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HSE publishes new guides to improve ladder safety

HSE InfoLine : 24 October, 2005  (New Product)
The Health and Safety Executive has published new free guides to help raise awareness of the risks associated with ladder use and to give advice on how to use ladders safely. The guides are aimed at all users of ladders and their employers and have been published as part of HSE's campaign to reduce falls from height.
Last year 13 people died from falls while working on a ladder, and more than 1200 people suffered major injuries. HSE's guidance builds on the Work at Height Regulations 2005, which came into force on 6 April, and comprises:

Safe use of ladders and stepladders an employers' guide
A toolbox talk on leaning ladder and stepladder safety, for employers giving refresher training to ladder users
Top tips for ladder and stepladder safety, a pocket card for workers, giving key messages on ladder use
These are available on the HSE website at:, and

Commenting on the new guides, Dr Elizabeth Gibby, Director of the Injuries Reduction Programme at HSE, said: 'Falls from ladders cause death and major injury - nearly a third of major injuries from falls from height each year are caused by falls from ladders. Falls from ladders also result in considerable trauma for the people injured, their colleagues, family and friends, and considerable costs for employers.

'These falls are preventable if people plan work properly, assess the risks and choose the right work equipment when working at height. The new guide, toolbox talk and pocket card will help managers and workers to sensibly manage the risks associated with ladder use.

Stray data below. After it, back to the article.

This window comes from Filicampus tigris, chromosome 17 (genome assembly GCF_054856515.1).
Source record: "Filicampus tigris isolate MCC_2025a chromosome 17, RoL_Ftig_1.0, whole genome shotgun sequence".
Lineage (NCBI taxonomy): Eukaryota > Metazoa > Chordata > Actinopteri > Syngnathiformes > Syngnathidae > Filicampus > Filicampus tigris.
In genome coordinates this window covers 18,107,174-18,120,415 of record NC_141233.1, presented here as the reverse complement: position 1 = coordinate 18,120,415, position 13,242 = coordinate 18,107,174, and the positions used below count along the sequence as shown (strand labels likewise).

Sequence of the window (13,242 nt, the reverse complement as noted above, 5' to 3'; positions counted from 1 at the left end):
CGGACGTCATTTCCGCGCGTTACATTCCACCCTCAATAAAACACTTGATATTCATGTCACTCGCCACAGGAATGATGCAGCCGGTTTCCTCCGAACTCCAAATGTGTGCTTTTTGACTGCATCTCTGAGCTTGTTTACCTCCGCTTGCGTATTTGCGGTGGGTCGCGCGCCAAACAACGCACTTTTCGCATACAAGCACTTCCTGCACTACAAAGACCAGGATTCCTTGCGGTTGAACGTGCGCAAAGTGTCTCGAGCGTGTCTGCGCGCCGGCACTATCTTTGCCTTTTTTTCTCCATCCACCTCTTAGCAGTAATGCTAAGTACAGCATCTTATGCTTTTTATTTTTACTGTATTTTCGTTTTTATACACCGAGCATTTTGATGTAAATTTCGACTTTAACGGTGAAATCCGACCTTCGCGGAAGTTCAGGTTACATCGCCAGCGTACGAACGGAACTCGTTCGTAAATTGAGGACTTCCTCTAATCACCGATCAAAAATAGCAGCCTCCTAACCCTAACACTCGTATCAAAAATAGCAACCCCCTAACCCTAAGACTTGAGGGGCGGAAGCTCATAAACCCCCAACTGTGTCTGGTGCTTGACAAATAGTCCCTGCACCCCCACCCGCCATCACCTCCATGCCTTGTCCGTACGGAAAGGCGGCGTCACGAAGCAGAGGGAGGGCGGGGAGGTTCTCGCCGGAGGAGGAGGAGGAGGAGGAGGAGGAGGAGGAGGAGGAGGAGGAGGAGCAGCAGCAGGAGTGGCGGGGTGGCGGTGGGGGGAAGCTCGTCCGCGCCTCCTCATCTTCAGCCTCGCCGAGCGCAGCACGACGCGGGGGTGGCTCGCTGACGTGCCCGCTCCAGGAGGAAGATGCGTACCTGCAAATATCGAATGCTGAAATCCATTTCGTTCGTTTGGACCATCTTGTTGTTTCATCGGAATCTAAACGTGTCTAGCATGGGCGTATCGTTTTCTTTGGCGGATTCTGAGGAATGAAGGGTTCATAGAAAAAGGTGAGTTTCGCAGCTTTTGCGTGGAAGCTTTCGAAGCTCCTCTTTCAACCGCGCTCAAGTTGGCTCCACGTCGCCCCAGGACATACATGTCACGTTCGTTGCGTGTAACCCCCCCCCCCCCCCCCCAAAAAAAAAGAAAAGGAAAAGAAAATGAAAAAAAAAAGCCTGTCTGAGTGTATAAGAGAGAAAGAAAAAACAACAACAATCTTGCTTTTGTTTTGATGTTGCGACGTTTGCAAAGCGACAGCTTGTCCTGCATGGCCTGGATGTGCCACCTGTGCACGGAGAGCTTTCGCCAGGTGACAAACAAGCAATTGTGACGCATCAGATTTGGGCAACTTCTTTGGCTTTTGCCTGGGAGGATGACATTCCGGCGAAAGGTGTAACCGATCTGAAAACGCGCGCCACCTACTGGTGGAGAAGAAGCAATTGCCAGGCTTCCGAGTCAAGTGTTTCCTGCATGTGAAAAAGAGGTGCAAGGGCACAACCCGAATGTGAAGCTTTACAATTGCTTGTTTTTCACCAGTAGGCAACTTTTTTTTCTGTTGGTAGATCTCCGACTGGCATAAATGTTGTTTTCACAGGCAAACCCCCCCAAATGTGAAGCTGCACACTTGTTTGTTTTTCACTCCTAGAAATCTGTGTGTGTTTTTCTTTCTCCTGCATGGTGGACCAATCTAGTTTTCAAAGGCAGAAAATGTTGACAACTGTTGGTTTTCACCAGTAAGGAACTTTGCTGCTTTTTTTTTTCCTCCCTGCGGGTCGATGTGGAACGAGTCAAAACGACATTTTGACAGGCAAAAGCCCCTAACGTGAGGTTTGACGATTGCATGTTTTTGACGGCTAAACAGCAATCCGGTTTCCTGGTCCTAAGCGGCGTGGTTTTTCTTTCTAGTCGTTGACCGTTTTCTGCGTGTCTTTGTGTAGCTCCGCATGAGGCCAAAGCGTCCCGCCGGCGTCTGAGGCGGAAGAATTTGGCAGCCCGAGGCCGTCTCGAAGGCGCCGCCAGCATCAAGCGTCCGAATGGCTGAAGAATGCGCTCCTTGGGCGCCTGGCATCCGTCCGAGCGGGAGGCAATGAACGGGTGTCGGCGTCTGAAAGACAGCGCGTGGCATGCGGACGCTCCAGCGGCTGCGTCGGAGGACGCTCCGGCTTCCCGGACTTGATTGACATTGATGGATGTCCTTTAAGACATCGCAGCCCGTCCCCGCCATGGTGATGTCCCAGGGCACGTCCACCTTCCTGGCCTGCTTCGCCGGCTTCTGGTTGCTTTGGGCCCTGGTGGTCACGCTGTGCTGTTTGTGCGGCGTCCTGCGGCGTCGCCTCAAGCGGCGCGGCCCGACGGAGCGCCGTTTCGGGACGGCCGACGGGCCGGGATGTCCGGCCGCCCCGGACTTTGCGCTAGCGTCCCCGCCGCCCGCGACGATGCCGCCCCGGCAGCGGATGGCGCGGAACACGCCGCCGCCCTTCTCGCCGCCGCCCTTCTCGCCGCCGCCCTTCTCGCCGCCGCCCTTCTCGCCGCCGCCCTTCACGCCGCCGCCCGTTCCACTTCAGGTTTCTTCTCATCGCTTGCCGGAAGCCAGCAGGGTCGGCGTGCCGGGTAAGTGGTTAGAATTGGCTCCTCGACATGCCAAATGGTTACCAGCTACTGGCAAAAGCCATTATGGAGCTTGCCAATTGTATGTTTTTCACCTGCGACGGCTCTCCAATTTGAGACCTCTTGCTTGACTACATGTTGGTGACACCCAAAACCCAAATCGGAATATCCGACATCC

'Ladders should only be used for low risk, short duration work. If a ladder is the right equipment to use, it should be in good condition, prevented from slipping and used by competent people. There should always be a handhold available.'

Barrie Weatherall, Chairman of the Ladder Systems Manufacturers Association, said: 'This guidance is fully supported by the ladder equipment manufacturers' trade associations, LaSMA, the British Association of Ladder Safety Equipment Manufacturers, the British Ladder Manufacturers Association and the Ladder Stabilisers Manufacturers Association. These associations and others were involved in the development of this guidance.

'LaSMA applauds the huge amount of work and effort that HSE has invested introducing the new Work at Heights Regulations and guidance. HSE has done a great job in ensuring that these new rules are workable by encouraging the manufacturers of access equipment and industrial users to talk to each other.'

Terry Hunter, Chairman of BALSEM, said: 'BALSEM congratulates HSE for its sensible approach to reducing the number of deaths and serious accidents caused by the inappropriate use of ladders.'
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